We are regularly asked for advice on judging what grade a Lesson should be given. In this post we attempt to provide some guidance to help you decide which grade an observed lesson falls under. If you have any questions about anything in this post, please contact us. If you want to ensure that you have everything you need in order to make the most accurate judgement, see our Practical Handbook and Lessons Learned System.
A LESSON WILL REQUIRE IMPROVEMENT WHEN:
The quality of teaching is low.
- Expectations are too low with learning activities not well matched to learner needs Teaching fails to engage, interest or motivate learners, or particular groups of learners, including those with disabilities or special educational needs;
- Assessment takes too little account of prior learning or understanding of tasks and is not used effectively to help learners improve.
The quality of learning is low.
- Too many learners fail to work effectively unless closely directed, and give up easily;
- Learners cannot communicate, read, write or apply maths skills as well as they should;
- Learners, or particular groups, make inadequate progress in the lesson and over time;
- Considerable numbers of learners, or particular groups, are underachieving and not making progress.
NB If: the teacher fails to manage pupil behaviour such that learning is disrupted for some or all pupils the lesson would be judged as requiring improvement.
A LESSON MAY BE OUTSTANDING WHEN:
The quality of teaching is very high. Teachers:
- Have consistently high expectations of all pupils and generate high levels of engagement and commitment to learning;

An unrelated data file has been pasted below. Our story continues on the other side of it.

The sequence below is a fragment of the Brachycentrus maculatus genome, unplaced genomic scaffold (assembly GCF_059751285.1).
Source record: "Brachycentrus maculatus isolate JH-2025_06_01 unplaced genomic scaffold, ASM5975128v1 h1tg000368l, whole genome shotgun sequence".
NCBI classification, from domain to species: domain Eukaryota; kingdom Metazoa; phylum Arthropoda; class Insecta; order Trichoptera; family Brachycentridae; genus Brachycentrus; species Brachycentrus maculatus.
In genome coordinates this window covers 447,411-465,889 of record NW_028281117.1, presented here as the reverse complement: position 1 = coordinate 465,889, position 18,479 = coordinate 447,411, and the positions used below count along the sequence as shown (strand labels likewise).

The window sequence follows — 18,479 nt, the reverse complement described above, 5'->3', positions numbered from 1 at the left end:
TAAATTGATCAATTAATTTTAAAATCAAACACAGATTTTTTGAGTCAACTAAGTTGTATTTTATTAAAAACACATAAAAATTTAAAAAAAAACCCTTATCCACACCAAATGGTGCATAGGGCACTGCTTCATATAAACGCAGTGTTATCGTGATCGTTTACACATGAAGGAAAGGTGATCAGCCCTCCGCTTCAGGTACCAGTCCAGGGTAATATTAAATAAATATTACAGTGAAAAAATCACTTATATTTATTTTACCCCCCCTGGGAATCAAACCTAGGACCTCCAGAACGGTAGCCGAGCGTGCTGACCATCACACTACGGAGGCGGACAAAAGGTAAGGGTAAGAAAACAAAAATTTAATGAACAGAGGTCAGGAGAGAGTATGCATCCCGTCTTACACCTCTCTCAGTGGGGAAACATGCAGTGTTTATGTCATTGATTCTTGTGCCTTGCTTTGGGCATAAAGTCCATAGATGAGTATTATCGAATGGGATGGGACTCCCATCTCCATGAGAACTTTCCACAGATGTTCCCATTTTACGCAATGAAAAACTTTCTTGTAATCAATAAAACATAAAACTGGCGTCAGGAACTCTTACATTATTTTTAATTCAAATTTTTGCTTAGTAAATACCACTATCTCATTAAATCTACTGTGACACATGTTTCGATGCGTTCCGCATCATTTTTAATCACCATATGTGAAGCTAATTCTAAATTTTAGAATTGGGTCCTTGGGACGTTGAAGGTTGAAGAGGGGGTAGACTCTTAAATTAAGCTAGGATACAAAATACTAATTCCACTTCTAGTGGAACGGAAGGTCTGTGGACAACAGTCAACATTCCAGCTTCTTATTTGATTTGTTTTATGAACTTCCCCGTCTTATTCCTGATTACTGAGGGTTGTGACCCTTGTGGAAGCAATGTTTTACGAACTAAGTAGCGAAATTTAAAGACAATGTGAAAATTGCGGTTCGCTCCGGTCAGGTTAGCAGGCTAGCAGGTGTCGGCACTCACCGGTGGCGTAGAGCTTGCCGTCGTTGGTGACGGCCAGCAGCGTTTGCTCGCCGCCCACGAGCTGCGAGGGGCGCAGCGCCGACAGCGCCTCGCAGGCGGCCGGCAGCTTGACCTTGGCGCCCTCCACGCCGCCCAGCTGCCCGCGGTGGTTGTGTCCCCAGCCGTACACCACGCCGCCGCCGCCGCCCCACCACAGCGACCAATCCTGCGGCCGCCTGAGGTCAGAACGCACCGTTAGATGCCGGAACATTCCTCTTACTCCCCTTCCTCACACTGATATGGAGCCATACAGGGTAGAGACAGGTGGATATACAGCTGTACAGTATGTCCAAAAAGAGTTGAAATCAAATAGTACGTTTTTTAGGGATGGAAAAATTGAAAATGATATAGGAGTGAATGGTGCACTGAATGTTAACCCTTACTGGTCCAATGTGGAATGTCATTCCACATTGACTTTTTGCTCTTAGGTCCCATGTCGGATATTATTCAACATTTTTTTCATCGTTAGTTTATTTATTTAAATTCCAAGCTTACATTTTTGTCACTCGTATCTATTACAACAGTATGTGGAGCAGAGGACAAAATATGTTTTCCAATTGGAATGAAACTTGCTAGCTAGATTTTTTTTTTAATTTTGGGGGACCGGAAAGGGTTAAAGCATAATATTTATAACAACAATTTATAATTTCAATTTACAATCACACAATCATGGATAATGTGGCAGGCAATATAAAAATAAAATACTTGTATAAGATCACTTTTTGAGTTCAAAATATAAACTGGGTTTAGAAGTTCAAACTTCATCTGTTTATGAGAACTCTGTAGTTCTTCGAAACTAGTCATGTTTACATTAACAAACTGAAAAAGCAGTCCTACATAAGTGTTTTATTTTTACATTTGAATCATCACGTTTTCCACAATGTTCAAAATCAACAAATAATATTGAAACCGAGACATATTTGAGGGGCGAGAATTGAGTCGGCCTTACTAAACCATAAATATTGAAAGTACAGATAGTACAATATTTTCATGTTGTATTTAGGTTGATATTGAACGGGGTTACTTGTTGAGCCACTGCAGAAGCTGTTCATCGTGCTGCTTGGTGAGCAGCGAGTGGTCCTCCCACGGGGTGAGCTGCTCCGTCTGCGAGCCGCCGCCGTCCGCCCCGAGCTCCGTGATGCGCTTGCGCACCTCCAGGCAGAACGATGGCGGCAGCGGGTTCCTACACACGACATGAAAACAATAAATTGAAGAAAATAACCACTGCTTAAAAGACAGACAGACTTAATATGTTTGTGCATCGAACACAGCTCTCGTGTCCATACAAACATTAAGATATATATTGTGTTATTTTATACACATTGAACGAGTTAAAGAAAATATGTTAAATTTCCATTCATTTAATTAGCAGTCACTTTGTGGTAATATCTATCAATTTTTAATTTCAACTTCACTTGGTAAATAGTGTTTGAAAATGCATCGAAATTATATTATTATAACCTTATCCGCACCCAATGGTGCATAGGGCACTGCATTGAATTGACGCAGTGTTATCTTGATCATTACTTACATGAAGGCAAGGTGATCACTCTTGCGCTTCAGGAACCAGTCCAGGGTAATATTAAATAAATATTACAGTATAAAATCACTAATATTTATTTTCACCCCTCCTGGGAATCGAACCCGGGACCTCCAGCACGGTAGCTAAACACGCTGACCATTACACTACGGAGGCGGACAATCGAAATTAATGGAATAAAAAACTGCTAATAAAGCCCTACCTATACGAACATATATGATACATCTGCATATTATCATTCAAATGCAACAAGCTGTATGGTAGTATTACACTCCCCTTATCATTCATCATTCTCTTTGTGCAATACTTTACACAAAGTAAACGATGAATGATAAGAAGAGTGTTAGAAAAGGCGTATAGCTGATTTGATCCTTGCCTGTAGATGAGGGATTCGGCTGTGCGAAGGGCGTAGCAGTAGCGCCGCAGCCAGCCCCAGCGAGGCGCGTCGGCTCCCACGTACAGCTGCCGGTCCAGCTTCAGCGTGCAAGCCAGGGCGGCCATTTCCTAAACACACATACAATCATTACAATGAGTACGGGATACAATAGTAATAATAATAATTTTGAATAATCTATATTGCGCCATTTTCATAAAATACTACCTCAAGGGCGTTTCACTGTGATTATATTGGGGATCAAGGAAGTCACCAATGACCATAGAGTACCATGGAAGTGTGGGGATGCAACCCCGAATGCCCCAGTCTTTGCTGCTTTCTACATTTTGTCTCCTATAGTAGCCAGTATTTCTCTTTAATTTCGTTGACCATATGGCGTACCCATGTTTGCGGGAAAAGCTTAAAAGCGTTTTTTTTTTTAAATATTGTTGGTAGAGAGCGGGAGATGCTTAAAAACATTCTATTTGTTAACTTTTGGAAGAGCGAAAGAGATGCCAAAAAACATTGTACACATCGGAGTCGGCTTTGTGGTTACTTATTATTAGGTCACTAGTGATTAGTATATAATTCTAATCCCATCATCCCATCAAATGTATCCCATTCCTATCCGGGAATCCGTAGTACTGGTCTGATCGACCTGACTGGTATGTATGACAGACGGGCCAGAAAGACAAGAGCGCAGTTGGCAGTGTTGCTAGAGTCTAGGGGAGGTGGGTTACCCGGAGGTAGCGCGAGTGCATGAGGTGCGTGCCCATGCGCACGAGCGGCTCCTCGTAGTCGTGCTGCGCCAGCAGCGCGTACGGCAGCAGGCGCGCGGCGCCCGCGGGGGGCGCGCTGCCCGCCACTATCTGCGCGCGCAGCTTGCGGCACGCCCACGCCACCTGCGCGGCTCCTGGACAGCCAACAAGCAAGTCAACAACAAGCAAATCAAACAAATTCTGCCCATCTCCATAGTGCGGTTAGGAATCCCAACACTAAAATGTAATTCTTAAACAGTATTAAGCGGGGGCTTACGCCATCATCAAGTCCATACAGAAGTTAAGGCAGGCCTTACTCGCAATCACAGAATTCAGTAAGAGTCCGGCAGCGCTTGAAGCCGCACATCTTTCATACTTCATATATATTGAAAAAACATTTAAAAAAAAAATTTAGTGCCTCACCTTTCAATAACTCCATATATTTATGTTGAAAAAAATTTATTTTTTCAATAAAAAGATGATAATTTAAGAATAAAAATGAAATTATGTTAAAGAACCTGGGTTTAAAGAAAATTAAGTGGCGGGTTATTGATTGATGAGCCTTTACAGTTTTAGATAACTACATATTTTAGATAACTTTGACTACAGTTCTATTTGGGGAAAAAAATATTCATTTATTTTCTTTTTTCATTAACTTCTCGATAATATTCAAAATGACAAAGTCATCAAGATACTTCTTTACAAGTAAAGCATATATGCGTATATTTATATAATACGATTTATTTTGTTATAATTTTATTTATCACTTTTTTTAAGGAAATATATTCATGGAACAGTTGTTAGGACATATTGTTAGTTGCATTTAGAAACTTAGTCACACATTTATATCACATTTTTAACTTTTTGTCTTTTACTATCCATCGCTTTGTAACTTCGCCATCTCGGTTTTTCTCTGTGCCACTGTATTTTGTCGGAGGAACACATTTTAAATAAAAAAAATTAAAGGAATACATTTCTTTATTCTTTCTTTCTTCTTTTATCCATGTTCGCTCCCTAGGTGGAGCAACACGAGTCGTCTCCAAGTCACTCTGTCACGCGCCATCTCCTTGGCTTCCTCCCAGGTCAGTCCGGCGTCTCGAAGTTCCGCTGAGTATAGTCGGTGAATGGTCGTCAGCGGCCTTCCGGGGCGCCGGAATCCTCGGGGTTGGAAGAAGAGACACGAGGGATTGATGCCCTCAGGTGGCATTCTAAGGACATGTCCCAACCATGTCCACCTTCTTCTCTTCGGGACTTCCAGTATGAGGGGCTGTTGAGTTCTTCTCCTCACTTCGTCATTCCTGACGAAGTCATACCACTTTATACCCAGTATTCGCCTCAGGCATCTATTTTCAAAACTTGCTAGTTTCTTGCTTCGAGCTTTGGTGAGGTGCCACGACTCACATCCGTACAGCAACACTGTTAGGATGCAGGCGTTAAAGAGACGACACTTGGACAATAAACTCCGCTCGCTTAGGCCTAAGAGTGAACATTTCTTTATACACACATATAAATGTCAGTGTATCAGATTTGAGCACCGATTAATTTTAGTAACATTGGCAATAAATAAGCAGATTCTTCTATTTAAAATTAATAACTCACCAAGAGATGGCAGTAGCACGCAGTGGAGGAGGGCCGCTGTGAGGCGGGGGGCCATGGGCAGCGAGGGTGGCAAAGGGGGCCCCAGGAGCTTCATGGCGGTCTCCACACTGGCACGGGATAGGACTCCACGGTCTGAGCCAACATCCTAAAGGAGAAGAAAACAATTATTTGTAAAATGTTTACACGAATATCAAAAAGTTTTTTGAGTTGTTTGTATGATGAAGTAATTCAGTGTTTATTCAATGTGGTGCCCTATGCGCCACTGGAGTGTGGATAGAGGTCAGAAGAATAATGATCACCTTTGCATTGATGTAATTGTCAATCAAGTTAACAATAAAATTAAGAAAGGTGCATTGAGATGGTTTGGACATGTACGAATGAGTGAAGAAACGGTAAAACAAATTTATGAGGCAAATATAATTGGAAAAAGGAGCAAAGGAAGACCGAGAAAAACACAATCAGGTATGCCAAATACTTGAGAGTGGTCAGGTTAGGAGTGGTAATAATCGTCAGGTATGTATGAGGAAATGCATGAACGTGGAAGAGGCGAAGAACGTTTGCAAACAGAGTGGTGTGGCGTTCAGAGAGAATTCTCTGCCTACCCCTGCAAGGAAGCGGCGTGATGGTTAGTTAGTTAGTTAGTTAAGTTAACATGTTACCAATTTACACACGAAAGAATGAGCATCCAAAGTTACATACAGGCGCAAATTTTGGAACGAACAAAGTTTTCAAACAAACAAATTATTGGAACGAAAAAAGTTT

- Plan and teach lessons that mean pupils learn exceptionally well across the curriculum;
- Systematically and effectively check pupils’ understanding throughout lessons; anticipating where they may need to intervene and doing so with notable impact on the quality of learning;
- Ensure the teaching of reading, writing, communication and mathematics is highly effective and cohesively planned and implemented across the curriculum;
- Deploy focused, timely support and intervention accurately matched to needs;
- Use consistently high quality marking and feedback so that pupils make rapid gains;
- Set appropriate homework.
The quality of learning is exceptional. Learners:
- have excellent concentration and sustain focus;
- are fully engaged and very rarely off task;
- show resilience and perseverance when tackling challenging activities;
- demonstrate a keenness and commitment to succeed;
- demonstrate positive attitudes and enjoyment;
- make very good progress relative to their starting points.
There are five key aspects for learners. Are they:
- motivated to learn;
- actively engaged in the learning process;
- challenged and as a result making good progress;
- routinely reflective about what they have learned;
- responsive to feedback from their teacher.
Checking the quality of learning through questioning. Ask learners:
- What they are learning/have learnt in the lesson and if this is new learning;
- Whether they feel engaged, challenged and or supported in the lesson;
- Whether they know what their targets are and what they need to do to improve further.